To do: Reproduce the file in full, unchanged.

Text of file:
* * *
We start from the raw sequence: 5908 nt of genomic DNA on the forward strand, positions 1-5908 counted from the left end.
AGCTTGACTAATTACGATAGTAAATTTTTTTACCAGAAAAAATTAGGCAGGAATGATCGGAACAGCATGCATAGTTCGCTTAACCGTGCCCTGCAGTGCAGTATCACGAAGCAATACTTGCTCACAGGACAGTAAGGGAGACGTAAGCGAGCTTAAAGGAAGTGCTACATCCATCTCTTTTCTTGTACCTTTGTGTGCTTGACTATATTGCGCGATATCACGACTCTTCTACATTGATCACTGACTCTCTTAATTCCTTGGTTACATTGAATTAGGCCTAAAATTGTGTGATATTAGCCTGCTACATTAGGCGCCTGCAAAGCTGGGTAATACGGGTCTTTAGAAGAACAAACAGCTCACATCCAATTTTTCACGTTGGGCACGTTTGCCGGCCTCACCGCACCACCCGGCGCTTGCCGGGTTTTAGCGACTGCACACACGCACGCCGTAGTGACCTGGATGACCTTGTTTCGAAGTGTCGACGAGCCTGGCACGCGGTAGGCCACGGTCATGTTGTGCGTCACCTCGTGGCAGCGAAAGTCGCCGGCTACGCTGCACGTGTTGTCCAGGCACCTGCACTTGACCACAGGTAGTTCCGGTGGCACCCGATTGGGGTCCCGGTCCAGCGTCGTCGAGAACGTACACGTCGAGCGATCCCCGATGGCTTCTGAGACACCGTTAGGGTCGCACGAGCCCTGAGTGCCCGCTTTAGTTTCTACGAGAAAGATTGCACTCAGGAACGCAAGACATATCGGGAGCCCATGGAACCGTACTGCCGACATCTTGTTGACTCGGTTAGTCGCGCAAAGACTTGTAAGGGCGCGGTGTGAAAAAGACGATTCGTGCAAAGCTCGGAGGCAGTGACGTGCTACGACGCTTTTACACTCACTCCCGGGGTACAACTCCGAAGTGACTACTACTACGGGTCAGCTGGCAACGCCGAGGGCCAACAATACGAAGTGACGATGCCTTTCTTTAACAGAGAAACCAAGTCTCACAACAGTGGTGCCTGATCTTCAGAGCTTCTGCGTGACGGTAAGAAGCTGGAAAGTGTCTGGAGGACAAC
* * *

We start from the raw sequence: 5908 nt of genomic DNA on the forward strand, positions 1-5908 counted from the left end.
AGCTTGACTAATTACGATAGTAAATTTTTTTACCAGAAAAAATTAGGCAGGAATGATCGGAACAGCATGCATAGTTCGCTTAACCGTGCCCTGCAGTGCAGTATCACGAAGCAATACTTGCTCACAGGACAGTAAGGGAGACGTAAGCGAGCTTAAAGGAAGTGCTACATCCATCTCTTTTCTTGTACCTTTGTGTGCTTGACTATATTGCGCGATATCACGACTCTTCTACATTGATCACTGACTCTCTTAATTCCTTGGTTACATTGAATTAGGCCTAAAATTGTGTGATATTAGCCTGCTACATTAGGCGCCTGCAAAGCTGGGTAATACGGGTCTTTAGAAGAACAAACAGCTCACATCCAATTTTTCACGTTGGGCACGTTTGCCGGCCTCACCGCACCACCCGGCGCTTGCCGGGTTTTAGCGACTGCACACACGCACGCCGTAGTGACCTGGATGACCTTGTTTCGAAGTGTCGACGAGCCTGGCACGCGGTAGGCCACGGTCATGTTGTGCGTCACCTCGTGGCAGCGAAAGTCGCCGGCTACGCTGCACGTGTTGTCCAGGCACCTGCACTTGACCACAGGTAGTTCCGGTGGCACCCGATTGGGGTCCCGGTCCAGCGTCGTCGAGAACGTACACGTCGAGCGATCCCCGATGGCTTCTGAGACACCGTTAGGGTCGCACGAGCCCTGAGTGCCCGCTTTAGTTTCTACGAGAAAGATTGCACTCAGGAACGCAAGACATATCGGGAGCCCATGGAACCGTACTGCCGACATCTTGTTGACTCGGTTAGTCGCGCAAAGACTTGTAAGGGCGCGGTGTGAAAAAGACGATTCGTGCAAAGCTCGGAGGCAGTGACGTGCTACGACGCTTTTACACTCACTCCCGGGGTACAACTCCGAAGTGACTACTACTACGGGTCAGCTGGCAACGCCGAGGGCCAACAATACGAAGTGACGATGCCTTTCTTTAACAGAGAAACCAAGTCTCACAACAGTGGTGCCTGATCTTCAGAGCTTCTGCGTGACGGTAAGAAGCTGGAAAGTGTCTGGAGGACAAC